"* * * there being no detail of work in the #2 hold which required him to go into the #1 hold, the injury which resulted in his death and which was due to a fall from the 'tween decks of the #1 hatch into the lower hold did not arise out of and in the course of the employment. * * *

 "Upon the foregoing facts, it is ordered by the Deputy Commissioner that the claim be and it is hereby REJECTED for the following reason:

 "The accidential injury which resulted in the death of the deceased did not arise out of and in the course of the employment."

 In his memorandum the Deputy Commissioner made the following pertinent statement: "If the theory that the deceased employee may have been in search of the broken shovel when he fell, is rejected [it was rejected], no reason remotely related to any service to the employer or any natural act or necessity of the employee himself remains as a motive for the departure from his work. He took upon himself a hazard not made necessary by the employment which it could reasonably be said could or should be expected of an employee naturally following the pursuit of daily life. His purpose is unknown. Whatever it was, it was not furtherance of the employer's work, and as such cannot be said to have arisen out of and in the course of the employment."

 Plaintiff refers to Section 20 of the Longshoremen's and Harbor Workers' Compensation Act, providing in part as follows:

 "In any proceeding for the enforcement of a claim for compensation under this Act [chapter] it shall be presumed, in the absence of substantial evidence to the contrary --

 "(a) That the claim comes within the provisions of this Act [chapter]." 33 U.S.C.A. § 920(a).

 Plaintiff does not contend that the decedent actually entered hold No. 1 to retrieve a shovel, but only offered that testimony to suggest one of his motives. She frankly admits that she does not know why he entered the compartment, but says that the act recognizes this inability to explain, and, hence, a presumption arises in her favor which must be overcome by substantial evidence in behalf of the employer (who theoretically is better qualified to neutralize the plaintiff's case).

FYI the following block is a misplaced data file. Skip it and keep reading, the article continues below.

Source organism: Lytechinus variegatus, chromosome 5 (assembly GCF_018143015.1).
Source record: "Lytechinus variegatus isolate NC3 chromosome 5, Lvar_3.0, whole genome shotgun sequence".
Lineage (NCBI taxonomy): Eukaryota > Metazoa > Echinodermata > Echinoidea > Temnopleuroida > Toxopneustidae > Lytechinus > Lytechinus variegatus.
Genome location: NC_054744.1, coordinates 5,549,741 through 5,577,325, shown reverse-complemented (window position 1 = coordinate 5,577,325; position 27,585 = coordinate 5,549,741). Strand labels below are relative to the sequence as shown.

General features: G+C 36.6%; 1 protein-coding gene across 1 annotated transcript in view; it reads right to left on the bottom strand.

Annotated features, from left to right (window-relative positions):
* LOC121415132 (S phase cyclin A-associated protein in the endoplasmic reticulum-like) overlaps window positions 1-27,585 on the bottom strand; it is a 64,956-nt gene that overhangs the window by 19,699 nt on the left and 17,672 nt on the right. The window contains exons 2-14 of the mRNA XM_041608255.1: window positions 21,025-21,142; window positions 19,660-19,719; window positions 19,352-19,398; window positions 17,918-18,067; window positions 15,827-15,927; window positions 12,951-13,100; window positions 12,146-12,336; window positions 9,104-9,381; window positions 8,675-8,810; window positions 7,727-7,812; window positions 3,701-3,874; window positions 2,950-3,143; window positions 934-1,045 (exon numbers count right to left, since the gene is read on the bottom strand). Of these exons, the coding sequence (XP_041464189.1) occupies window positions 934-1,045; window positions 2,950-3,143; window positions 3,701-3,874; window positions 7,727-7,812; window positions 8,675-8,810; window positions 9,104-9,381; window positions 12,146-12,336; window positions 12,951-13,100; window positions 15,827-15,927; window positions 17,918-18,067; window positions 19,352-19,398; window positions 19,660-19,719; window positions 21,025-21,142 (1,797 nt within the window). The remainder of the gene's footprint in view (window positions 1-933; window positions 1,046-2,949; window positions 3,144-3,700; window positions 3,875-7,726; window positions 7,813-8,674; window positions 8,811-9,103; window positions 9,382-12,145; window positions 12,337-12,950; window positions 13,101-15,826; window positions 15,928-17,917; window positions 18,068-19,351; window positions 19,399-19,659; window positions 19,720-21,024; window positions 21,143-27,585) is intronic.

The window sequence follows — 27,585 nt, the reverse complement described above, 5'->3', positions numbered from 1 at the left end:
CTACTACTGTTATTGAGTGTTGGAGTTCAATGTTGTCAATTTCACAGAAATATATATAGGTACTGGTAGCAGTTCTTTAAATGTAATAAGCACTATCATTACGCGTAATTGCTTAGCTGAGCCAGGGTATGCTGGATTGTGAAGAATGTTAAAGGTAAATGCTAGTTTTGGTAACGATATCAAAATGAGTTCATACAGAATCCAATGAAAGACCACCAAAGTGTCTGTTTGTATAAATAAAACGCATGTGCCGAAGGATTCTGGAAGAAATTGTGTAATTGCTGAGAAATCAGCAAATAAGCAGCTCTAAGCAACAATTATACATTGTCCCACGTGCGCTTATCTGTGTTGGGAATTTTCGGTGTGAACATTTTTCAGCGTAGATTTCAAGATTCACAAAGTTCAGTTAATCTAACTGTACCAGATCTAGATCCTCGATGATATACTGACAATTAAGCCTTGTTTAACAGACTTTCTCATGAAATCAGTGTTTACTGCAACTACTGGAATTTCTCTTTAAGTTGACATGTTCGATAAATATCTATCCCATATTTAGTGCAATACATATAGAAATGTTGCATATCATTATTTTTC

Findings of fact made by the Deputy Commissioner must be accepted as conclusive if supported by evidence, unless there is some irregularity in the proceedings before him. Whitfield v. Hoage, 63 App.D.C. 237, 71 F.2d 690. Our inquiry is confined to whether or not the conclusion of the Commissioner is supported by the evidence. Del Vecchio v. Bowers, 296 U.S. 280, 56 S. Ct. 190, 80 L. Ed. 229.

 Plaintiff relies solely upon the presumption accorded by the statute. Defendants' evidence in rebuttal was that there "was no occasion for anyone to go in No. 1 Hatch" in the performance of his duties of employment. This statement is consistent with the physical condition of Hold No. 1 which was described during the trial.

 We conclude that this evidence is sufficient to sustain the Commissioner's conclusion. Hence, the relief prayed for is denied.

19410421